Damn, that was fast.
With the Aurora Australis due into Davis at around 1pm local time, all of a sudden its time to go home.
**4am presently and I can’t sleep , mostly cos the guy directly across the corridor to me snores like a goddamned elephant seal and has done so for months (snorers can burn in Hell along with chatty moviegoers and mouthbreathers).
It’s also that pre-trip jitters thing – excitement mixed in with a little uncertainty – that’s woken me up this early (also the Internet is fantastically fast at this time of the morning I gotta say)
Anyway… skip to 3pm… the Aurora has just pulled into the Bay.
There’s a lot of mixed emotions today, from everyone. Strong emotions are bubbling. Sadness, joy, excitement, frustration, disappointment. A touch of melancholy has settled over the population and there is a subtle shift in mood.
It’s the restlessness of an airport transit lounge or a train station. Stuck in limbo between staying and going.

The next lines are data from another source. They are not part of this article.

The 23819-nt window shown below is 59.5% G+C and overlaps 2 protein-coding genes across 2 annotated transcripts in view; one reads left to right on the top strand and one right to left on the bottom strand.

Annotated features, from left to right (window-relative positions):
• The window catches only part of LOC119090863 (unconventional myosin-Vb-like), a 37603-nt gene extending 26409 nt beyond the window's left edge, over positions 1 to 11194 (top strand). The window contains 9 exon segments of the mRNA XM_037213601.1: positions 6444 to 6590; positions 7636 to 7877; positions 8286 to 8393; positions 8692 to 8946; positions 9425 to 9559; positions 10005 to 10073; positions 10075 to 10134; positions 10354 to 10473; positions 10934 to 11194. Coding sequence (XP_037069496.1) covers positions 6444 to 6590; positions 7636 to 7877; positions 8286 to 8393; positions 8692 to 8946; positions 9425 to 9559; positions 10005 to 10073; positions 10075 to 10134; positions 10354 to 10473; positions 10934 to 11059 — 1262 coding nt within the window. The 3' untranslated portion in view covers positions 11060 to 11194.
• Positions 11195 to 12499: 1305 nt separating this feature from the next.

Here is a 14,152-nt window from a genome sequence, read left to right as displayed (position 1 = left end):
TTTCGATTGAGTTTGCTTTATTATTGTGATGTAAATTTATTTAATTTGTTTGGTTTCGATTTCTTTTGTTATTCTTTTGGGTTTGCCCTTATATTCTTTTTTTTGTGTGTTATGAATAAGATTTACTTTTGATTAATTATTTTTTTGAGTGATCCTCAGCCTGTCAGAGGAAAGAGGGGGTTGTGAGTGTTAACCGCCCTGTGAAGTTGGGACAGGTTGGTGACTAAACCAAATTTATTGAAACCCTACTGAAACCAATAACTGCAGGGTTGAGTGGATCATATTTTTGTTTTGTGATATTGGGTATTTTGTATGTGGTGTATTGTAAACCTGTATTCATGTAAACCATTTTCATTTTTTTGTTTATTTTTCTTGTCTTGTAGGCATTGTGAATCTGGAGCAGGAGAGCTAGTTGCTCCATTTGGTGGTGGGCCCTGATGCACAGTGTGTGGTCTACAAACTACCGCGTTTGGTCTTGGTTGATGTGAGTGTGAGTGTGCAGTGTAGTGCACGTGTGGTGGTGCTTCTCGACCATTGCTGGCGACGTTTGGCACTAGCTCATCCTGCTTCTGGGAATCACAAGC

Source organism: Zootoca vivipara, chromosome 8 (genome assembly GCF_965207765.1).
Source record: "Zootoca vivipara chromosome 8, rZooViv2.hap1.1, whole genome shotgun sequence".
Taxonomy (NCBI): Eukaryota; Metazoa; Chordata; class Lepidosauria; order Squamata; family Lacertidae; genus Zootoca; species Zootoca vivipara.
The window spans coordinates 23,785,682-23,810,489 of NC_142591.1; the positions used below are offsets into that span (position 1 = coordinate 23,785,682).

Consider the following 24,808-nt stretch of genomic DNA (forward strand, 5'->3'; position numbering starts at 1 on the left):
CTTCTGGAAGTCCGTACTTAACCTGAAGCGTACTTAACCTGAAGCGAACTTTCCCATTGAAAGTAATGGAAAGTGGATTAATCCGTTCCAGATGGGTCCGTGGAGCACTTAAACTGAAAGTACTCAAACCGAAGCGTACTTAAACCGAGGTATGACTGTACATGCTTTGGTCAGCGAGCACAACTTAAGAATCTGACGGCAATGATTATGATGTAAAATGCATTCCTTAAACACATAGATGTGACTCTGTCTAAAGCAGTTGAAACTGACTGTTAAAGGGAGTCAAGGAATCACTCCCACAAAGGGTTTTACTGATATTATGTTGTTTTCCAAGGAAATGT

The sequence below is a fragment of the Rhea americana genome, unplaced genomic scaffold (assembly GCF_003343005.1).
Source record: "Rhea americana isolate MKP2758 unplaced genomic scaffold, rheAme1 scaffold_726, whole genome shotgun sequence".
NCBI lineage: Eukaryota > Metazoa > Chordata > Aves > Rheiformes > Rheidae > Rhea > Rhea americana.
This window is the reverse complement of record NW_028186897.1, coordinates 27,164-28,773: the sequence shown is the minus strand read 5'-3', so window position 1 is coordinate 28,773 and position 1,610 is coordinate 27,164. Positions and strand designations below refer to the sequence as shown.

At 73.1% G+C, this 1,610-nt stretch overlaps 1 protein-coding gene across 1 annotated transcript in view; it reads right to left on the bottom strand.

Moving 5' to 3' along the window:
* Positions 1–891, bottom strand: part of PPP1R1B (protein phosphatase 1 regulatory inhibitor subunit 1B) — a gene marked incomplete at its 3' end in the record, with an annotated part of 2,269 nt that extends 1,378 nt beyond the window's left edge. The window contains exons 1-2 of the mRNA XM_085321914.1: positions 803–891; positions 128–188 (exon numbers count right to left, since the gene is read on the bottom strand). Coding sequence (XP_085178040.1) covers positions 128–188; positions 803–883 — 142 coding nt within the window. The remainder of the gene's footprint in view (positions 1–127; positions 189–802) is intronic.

Goodbyes and waving and hugs but still waiting waiting waiting.
Personally I’ve used this trip as a learning experience mainly and a step to other things – have kept people at arms length on purpose. IT people are good at it and it’s an effective armor.
I’ll miss a few people but I’ll miss the landscape, the animals but most of all the stillness and silence of this place. It’s still something I lack but I’m getting better at it.
Plus goodbyes really suck at the best of times. Best not to get close.
Anyway, most of us are packing, cleaning out dongas ( rooms), taking a last stroll or a final photo before committing to the journey home.
80 strangers have become friends and family over the past few months. Such an odd crew.
It really is such a unique experience and I feel privileged to have been a part of it.
Some people may never return ( for various reasons) and this could well be a once in lifetime experience for many. This reality is sinking in now as the big orange Uber makes its way slowly to our point of embarcation just inside the reef.
The Winter crew – a small group staying on over the bleak Antarctic winter – can’t wait for us to go so they can start their own program.
So… there’s about an hour before we catch the 2 barges out to the ship and then once we’re aboard, that’s it for Internet and decent Comms with the outside world ( except for the inescapable Email).
What remains of this journey is two weeks at sea in the beautiful Southern ocean, a journey that almost makes up for having to leave this beautiful place.
See u in 2 weeks!